Sorry to barge in like this. This is a snippet from Dolly Parton’s famous song D.I.V.O.R.C.E. and the snippet was unfortunately true for one of our clients. Her marriage ended almost a decade ago and the former spouse obstructed about anything you can think of on the road to settlement of assets and liabilities.
One of the larger parts of the estate was the house. The then couple used a mortgage loan to buy it. When the estate was split our client was to take the other halves of both the house and the remaining mortgage and pay the difference to the former spouse. That seems straightforward but that was not to be. Six months ago a court decision was necessary to compel the former spouse to deliver his part, signing the estate split agreement. Remember the 1989 movie “The War of the Roses”? Close.
Our role was to arrange agreement with the bank that our client could continue the loan by herself. The process was not difficult as the client has ample income to support mortgage payment in full, but it still takes processing time. It is not as extensive as applying for a new mortgage loan but unfortunately most of the assessment is the same.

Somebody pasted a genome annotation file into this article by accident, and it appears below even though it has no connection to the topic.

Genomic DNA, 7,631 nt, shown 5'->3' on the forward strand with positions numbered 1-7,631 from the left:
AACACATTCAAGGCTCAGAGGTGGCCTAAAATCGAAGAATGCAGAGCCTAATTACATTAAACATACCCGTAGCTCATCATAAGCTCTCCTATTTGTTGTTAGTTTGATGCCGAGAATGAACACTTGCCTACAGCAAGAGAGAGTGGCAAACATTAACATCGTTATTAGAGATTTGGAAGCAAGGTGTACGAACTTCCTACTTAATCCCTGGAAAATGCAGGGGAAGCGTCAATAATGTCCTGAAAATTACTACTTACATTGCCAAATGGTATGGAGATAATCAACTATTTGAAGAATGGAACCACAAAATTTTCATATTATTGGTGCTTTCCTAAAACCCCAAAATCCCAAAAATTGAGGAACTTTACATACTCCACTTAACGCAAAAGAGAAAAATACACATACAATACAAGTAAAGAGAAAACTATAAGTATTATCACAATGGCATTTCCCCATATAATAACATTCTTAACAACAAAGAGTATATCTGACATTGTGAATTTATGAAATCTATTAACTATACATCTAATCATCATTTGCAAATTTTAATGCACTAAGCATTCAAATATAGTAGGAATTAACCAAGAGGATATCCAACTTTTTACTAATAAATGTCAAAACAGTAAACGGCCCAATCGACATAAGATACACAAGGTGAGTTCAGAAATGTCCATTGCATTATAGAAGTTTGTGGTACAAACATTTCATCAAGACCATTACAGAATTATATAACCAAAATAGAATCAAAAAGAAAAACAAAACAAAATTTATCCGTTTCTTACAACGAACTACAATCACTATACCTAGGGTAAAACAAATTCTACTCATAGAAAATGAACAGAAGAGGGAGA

We received the offer and discussed it with the client. The bank had inserted a clause referring to the deed in which the client will continue the loan on her own.
Under normal circumstances such deed is signed by the two original borrowers. This has to do with the bank’s Duty of Care towards the ex-partner. In this case there was no hope for that second signature. The court’s instruction in the estate split agreement convinced the bank the second signature was not necessary.
All is well that ends well. But divorce life events can make things very messy. Not all banks require two signatures for the deed mentioned above. But some do and then you do not want to be surprised. If you consider breaking up, please consult a mortgage adviser first to see if certain steps need preparation.